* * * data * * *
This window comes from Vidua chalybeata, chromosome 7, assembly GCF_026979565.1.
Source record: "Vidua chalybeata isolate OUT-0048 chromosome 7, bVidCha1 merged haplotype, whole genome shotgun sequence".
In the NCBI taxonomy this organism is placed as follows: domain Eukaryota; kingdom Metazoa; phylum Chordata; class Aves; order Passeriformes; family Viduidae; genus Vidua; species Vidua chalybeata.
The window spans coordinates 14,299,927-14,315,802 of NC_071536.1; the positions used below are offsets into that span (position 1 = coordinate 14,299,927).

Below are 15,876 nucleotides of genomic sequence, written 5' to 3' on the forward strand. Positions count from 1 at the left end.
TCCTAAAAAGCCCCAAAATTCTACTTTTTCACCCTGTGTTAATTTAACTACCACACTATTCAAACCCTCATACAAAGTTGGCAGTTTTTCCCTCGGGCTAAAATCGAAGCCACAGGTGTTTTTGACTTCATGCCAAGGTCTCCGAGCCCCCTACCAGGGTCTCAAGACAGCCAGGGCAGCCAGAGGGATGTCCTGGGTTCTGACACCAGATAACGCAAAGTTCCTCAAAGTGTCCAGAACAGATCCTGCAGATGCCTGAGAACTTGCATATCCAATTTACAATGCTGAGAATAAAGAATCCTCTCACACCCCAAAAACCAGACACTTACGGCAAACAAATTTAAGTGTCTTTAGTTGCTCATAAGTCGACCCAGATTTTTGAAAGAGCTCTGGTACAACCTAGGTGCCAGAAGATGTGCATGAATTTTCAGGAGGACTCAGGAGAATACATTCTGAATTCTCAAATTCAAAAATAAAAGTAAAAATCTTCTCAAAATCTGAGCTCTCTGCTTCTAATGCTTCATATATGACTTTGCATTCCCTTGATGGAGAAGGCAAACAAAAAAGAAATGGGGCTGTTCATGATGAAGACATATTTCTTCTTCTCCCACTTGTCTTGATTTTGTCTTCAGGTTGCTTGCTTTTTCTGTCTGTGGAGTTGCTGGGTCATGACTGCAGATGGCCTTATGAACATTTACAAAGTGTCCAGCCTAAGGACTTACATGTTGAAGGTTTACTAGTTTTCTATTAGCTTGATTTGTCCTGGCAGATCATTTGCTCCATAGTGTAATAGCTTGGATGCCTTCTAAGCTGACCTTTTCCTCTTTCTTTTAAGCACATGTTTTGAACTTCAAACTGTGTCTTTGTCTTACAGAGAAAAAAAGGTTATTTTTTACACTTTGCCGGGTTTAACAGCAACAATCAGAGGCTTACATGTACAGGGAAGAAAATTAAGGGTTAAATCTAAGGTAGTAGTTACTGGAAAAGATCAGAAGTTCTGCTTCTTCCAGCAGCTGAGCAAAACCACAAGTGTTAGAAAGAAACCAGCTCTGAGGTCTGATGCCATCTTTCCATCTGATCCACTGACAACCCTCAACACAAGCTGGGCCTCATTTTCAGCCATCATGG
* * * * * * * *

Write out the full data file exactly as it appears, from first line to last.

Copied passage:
This window comes from Vidua chalybeata, chromosome 7, assembly GCF_026979565.1.
Source record: "Vidua chalybeata isolate OUT-0048 chromosome 7, bVidCha1 merged haplotype, whole genome shotgun sequence".
In the NCBI taxonomy this organism is placed as follows: domain Eukaryota; kingdom Metazoa; phylum Chordata; class Aves; order Passeriformes; family Viduidae; genus Vidua; species Vidua chalybeata.
The window spans coordinates 14,299,927-14,315,802 of NC_071536.1; the positions used below are offsets into that span (position 1 = coordinate 14,299,927).

Below are 15,876 nucleotides of genomic sequence, written 5' to 3' on the forward strand. Positions count from 1 at the left end.
TCCTAAAAAGCCCCAAAATTCTACTTTTTCACCCTGTGTTAATTTAACTACCACACTATTCAAACCCTCATACAAAGTTGGCAGTTTTTCCCTCGGGCTAAAATCGAAGCCACAGGTGTTTTTGACTTCATGCCAAGGTCTCCGAGCCCCCTACCAGGGTCTCAAGACAGCCAGGGCAGCCAGAGGGATGTCCTGGGTTCTGACACCAGATAACGCAAAGTTCCTCAAAGTGTCCAGAACAGATCCTGCAGATGCCTGAGAACTTGCATATCCAATTTACAATGCTGAGAATAAAGAATCCTCTCACACCCCAAAAACCAGACACTTACGGCAAACAAATTTAAGTGTCTTTAGTTGCTCATAAGTCGACCCAGATTTTTGAAAGAGCTCTGGTACAACCTAGGTGCCAGAAGATGTGCATGAATTTTCAGGAGGACTCAGGAGAATACATTCTGAATTCTCAAATTCAAAAATAAAAGTAAAAATCTTCTCAAAATCTGAGCTCTCTGCTTCTAATGCTTCATATATGACTTTGCATTCCCTTGATGGAGAAGGCAAACAAAAAAGAAATGGGGCTGTTCATGATGAAGACATATTTCTTCTTCTCCCACTTGTCTTGATTTTGTCTTCAGGTTGCTTGCTTTTTCTGTCTGTGGAGTTGCTGGGTCATGACTGCAGATGGCCTTATGAACATTTACAAAGTGTCCAGCCTAAGGACTTACATGTTGAAGGTTTACTAGTTTTCTATTAGCTTGATTTGTCCTGGCAGATCATTTGCTCCATAGTGTAATAGCTTGGATGCCTTCTAAGCTGACCTTTTCCTCTTTCTTTTAAGCACATGTTTTGAACTTCAAACTGTGTCTTTGTCTTACAGAGAAAAAAAGGTTATTTTTTACACTTTGCCGGGTTTAACAGCAACAATCAGAGGCTTACATGTACAGGGAAGAAAATTAAGGGTTAAATCTAAGGTAGTAGTTACTGGAAAAGATCAGAAGTTCTGCTTCTTCCAGCAGCTGAGCAAAACCACAAGTGTTAGAAAGAAACCAGCTCTGAGGTCTGATGCCATCTTTCCATCTGATCCACTGACAACCCTCAACACAAGCTGGGCCTCATTTTCAGCCATCATGG